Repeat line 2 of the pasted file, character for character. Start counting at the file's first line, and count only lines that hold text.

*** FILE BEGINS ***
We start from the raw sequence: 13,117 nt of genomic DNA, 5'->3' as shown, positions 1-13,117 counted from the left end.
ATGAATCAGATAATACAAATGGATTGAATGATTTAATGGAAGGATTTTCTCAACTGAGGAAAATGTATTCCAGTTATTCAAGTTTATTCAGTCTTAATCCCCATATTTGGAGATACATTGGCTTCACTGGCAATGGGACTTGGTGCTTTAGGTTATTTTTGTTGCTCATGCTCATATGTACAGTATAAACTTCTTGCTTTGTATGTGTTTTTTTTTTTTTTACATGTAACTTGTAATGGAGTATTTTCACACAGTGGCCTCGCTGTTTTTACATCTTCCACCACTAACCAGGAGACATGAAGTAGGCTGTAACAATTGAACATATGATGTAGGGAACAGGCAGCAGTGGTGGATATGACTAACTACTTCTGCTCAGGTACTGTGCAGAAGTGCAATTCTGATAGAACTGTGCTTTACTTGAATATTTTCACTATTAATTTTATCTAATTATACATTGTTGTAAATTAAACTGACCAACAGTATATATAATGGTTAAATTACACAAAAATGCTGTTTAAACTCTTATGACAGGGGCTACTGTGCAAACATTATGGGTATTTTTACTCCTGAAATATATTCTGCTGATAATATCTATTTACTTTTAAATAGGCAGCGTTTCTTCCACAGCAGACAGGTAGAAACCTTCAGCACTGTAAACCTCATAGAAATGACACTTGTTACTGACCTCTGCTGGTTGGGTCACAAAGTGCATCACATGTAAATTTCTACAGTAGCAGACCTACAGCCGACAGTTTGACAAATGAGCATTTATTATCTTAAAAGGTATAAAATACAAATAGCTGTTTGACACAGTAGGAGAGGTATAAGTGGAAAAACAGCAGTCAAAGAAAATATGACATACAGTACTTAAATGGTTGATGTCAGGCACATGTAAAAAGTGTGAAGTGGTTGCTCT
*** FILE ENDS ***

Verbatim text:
ATGAATCAGATAATACAAATGGATTGAATGATTTAATGGAAGGATTTTCTCAACTGAGGAAAATGTATTCCAGTTATTCAAGTTTATTCAGTCTTAATCCCCATATTTGGAGATACATTGGCTTCACTGGCAATGGGACTTGGTGCTTTAGGTTATTTTTGTTGCTCATGCTCATATGTACAGTATAAACTTCTTGCTTTGTATGTGTTTTTTTTTTTTTTACATGTAACTTGTAATGGAGTATTTTCACACAGTGGCCTCGCTGTTTTTACATCTTCCACCACTAACCAGGAGACATGAAGTAGGCTGTAACAATTGAACATATGATGTAGGGAACAGGCAGCAGTGGTGGATATGACTAACTACTTCTGCTCAGGTACTGTGCAGAAGTGCAATTCTGATAGAACTGTGCTTTACTTGAATATTTTCACTATTAATTTTATCTAATTATACATTGTTGTAAATTAAACTGACCAACAGTATATATAATGGTTAAATTACACAAAAATGCTGTTTAAACTCTTATGACAGGGGCTACTGTGCAAACATTATGGGTATTTTTACTCCTGAAATATATTCTGCTGATAATATCTATTTACTTTTAAATAGGCAGCGTTTCTTCCACAGCAGACAGGTAGAAACCTTCAGCACTGTAAACCTCATAGAAATGACACTTGTTACTGACCTCTGCTGGTTGGGTCACAAAGTGCATCACATGTAAATTTCTACAGTAGCAGACCTACAGCCGACAGTTTGACAAATGAGCATTTATTATCTTAAAAGGTATAAAATACAAATAGCTGTTTGACACAGTAGGAGAGGTATAAGTGGAAAAACAGCAGTCAAAGAAAATATGACATACAGTACTTAAATGGTTGATGTCAGGCACATGTAAAAAGTGTGAAGTGGTTGCTCT